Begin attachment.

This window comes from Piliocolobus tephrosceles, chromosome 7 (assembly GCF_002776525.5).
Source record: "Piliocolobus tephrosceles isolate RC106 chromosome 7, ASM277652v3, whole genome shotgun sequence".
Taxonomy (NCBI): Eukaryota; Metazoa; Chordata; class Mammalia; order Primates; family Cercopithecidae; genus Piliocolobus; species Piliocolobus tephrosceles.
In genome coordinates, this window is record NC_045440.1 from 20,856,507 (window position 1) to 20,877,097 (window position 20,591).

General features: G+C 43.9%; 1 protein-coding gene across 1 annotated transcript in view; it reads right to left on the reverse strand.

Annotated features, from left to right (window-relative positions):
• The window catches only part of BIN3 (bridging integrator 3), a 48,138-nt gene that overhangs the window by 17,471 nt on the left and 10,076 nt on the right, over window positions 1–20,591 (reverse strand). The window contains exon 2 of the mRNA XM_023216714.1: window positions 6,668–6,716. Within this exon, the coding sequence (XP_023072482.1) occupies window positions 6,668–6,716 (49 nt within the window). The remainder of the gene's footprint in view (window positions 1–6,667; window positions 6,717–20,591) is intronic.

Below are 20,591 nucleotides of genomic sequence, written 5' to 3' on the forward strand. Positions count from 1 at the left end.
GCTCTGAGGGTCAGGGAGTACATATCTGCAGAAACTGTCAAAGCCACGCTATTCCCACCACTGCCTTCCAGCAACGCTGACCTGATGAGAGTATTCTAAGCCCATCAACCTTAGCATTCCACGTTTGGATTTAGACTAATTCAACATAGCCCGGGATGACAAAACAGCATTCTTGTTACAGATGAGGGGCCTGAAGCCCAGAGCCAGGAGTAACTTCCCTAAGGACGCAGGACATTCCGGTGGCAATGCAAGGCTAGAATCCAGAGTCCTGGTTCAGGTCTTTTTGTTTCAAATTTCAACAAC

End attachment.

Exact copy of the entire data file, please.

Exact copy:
This window comes from Piliocolobus tephrosceles, chromosome 7 (assembly GCF_002776525.5).
Source record: "Piliocolobus tephrosceles isolate RC106 chromosome 7, ASM277652v3, whole genome shotgun sequence".
Taxonomy (NCBI): Eukaryota; Metazoa; Chordata; class Mammalia; order Primates; family Cercopithecidae; genus Piliocolobus; species Piliocolobus tephrosceles.
In genome coordinates, this window is record NC_045440.1 from 20,856,507 (window position 1) to 20,877,097 (window position 20,591).

General features: G+C 43.9%; 1 protein-coding gene across 1 annotated transcript in view; it reads right to left on the reverse strand.

Annotated features, from left to right (window-relative positions):
• The window catches only part of BIN3 (bridging integrator 3), a 48,138-nt gene that overhangs the window by 17,471 nt on the left and 10,076 nt on the right, over window positions 1–20,591 (reverse strand). The window contains exon 2 of the mRNA XM_023216714.1: window positions 6,668–6,716. Within this exon, the coding sequence (XP_023072482.1) occupies window positions 6,668–6,716 (49 nt within the window). The remainder of the gene's footprint in view (window positions 1–6,667; window positions 6,717–20,591) is intronic.

Below are 20,591 nucleotides of genomic sequence, written 5' to 3' on the forward strand. Positions count from 1 at the left end.
GCTCTGAGGGTCAGGGAGTACATATCTGCAGAAACTGTCAAAGCCACGCTATTCCCACCACTGCCTTCCAGCAACGCTGACCTGATGAGAGTATTCTAAGCCCATCAACCTTAGCATTCCACGTTTGGATTTAGACTAATTCAACATAGCCCGGGATGACAAAACAGCATTCTTGTTACAGATGAGGGGCCTGAAGCCCAGAGCCAGGAGTAACTTCCCTAAGGACGCAGGACATTCCGGTGGCAATGCAAGGCTAGAATCCAGAGTCCTGGTTCAGGTCTTTTTGTTTCAAATTTCAACAAC